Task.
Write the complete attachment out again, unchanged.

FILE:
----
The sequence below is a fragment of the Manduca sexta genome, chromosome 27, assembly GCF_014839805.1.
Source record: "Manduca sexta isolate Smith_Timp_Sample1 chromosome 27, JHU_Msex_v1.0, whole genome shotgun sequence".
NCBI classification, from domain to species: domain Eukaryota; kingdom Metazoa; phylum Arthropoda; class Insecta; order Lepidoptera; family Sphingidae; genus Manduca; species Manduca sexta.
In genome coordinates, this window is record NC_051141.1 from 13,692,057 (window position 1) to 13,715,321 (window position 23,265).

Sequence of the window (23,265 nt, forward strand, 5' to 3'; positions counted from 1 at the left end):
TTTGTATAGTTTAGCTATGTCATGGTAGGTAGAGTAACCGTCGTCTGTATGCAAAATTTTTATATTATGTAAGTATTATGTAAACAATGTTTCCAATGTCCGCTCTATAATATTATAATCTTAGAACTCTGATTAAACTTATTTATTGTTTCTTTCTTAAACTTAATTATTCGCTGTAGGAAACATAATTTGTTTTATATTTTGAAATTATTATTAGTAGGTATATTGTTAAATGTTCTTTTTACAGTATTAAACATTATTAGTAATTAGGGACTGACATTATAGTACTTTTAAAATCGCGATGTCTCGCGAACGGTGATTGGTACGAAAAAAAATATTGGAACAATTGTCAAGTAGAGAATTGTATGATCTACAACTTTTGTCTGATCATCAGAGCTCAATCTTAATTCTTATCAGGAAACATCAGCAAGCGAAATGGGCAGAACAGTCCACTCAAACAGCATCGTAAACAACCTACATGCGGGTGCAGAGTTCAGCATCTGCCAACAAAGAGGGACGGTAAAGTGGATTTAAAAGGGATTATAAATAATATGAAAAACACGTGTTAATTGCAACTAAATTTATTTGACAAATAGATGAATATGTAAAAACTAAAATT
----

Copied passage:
The sequence below is a fragment of the Manduca sexta genome, chromosome 27, assembly GCF_014839805.1.
Source record: "Manduca sexta isolate Smith_Timp_Sample1 chromosome 27, JHU_Msex_v1.0, whole genome shotgun sequence".
NCBI classification, from domain to species: domain Eukaryota; kingdom Metazoa; phylum Arthropoda; class Insecta; order Lepidoptera; family Sphingidae; genus Manduca; species Manduca sexta.
In genome coordinates, this window is record NC_051141.1 from 13,692,057 (window position 1) to 13,715,321 (window position 23,265).

Sequence of the window (23,265 nt, forward strand, 5' to 3'; positions counted from 1 at the left end):
TTTGTATAGTTTAGCTATGTCATGGTAGGTAGAGTAACCGTCGTCTGTATGCAAAATTTTTATATTATGTAAGTATTATGTAAACAATGTTTCCAATGTCCGCTCTATAATATTATAATCTTAGAACTCTGATTAAACTTATTTATTGTTTCTTTCTTAAACTTAATTATTCGCTGTAGGAAACATAATTTGTTTTATATTTTGAAATTATTATTAGTAGGTATATTGTTAAATGTTCTTTTTACAGTATTAAACATTATTAGTAATTAGGGACTGACATTATAGTACTTTTAAAATCGCGATGTCTCGCGAACGGTGATTGGTACGAAAAAAAATATTGGAACAATTGTCAAGTAGAGAATTGTATGATCTACAACTTTTGTCTGATCATCAGAGCTCAATCTTAATTCTTATCAGGAAACATCAGCAAGCGAAATGGGCAGAACAGTCCACTCAAACAGCATCGTAAACAACCTACATGCGGGTGCAGAGTTCAGCATCTGCCAACAAAGAGGGACGGTAAAGTGGATTTAAAAGGGATTATAAATAATATGAAAAACACGTGTTAATTGCAACTAAATTTATTTGACAAATAGATGAATATGTAAAAACTAAAATT